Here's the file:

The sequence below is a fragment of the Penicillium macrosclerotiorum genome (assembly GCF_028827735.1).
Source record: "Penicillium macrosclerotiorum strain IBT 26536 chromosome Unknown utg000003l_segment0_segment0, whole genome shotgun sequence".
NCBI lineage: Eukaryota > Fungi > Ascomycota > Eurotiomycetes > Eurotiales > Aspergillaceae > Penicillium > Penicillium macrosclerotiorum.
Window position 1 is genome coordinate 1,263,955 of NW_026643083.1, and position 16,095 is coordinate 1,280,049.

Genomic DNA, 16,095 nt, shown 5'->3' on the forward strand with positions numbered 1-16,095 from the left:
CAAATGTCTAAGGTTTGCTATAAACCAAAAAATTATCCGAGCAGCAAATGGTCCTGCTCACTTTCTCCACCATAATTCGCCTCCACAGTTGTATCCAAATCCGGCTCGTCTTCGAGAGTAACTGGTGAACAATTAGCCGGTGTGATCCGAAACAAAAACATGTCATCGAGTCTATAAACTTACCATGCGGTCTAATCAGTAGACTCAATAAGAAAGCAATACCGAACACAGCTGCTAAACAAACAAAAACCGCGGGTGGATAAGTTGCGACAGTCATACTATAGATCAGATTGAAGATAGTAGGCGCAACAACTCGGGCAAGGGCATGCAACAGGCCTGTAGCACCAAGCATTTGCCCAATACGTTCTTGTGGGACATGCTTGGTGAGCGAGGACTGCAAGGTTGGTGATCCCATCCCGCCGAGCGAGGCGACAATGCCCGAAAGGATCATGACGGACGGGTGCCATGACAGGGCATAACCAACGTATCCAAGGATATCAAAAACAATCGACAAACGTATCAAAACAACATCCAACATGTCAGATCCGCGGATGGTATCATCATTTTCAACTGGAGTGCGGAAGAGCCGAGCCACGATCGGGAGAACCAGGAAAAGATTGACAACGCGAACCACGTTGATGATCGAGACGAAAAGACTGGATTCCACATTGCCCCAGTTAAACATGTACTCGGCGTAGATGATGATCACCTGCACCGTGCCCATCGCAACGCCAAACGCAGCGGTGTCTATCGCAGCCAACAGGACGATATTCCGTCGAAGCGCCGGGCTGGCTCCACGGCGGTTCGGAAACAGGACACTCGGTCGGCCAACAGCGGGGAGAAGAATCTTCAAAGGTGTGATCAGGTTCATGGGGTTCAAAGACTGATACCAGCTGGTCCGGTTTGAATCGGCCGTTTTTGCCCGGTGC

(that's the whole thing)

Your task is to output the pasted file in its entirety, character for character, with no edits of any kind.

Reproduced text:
The sequence below is a fragment of the Penicillium macrosclerotiorum genome (assembly GCF_028827735.1).
Source record: "Penicillium macrosclerotiorum strain IBT 26536 chromosome Unknown utg000003l_segment0_segment0, whole genome shotgun sequence".
NCBI lineage: Eukaryota > Fungi > Ascomycota > Eurotiomycetes > Eurotiales > Aspergillaceae > Penicillium > Penicillium macrosclerotiorum.
Window position 1 is genome coordinate 1,263,955 of NW_026643083.1, and position 16,095 is coordinate 1,280,049.

Genomic DNA, 16,095 nt, shown 5'->3' on the forward strand with positions numbered 1-16,095 from the left:
CAAATGTCTAAGGTTTGCTATAAACCAAAAAATTATCCGAGCAGCAAATGGTCCTGCTCACTTTCTCCACCATAATTCGCCTCCACAGTTGTATCCAAATCCGGCTCGTCTTCGAGAGTAACTGGTGAACAATTAGCCGGTGTGATCCGAAACAAAAACATGTCATCGAGTCTATAAACTTACCATGCGGTCTAATCAGTAGACTCAATAAGAAAGCAATACCGAACACAGCTGCTAAACAAACAAAAACCGCGGGTGGATAAGTTGCGACAGTCATACTATAGATCAGATTGAAGATAGTAGGCGCAACAACTCGGGCAAGGGCATGCAACAGGCCTGTAGCACCAAGCATTTGCCCAATACGTTCTTGTGGGACATGCTTGGTGAGCGAGGACTGCAAGGTTGGTGATCCCATCCCGCCGAGCGAGGCGACAATGCCCGAAAGGATCATGACGGACGGGTGCCATGACAGGGCATAACCAACGTATCCAAGGATATCAAAAACAATCGACAAACGTATCAAAACAACATCCAACATGTCAGATCCGCGGATGGTATCATCATTTTCAACTGGAGTGCGGAAGAGCCGAGCCACGATCGGGAGAACCAGGAAAAGATTGACAACGCGAACCACGTTGATGATCGAGACGAAAAGACTGGATTCCACATTGCCCCAGTTAAACATGTACTCGGCGTAGATGATGATCACCTGCACCGTGCCCATCGCAACGCCAAACGCAGCGGTGTCTATCGCAGCCAACAGGACGATATTCCGTCGAAGCGCCGGGCTGGCTCCACGGCGGTTCGGAAACAGGACACTCGGTCGGCCAACAGCGGGGAGAAGAATCTTCAAAGGTGTGATCAGGTTCATGGGGTTCAAAGACTGATACCAGCTGGTCCGGTTTGAATCGGCCGTTTTTGCCCGGTGC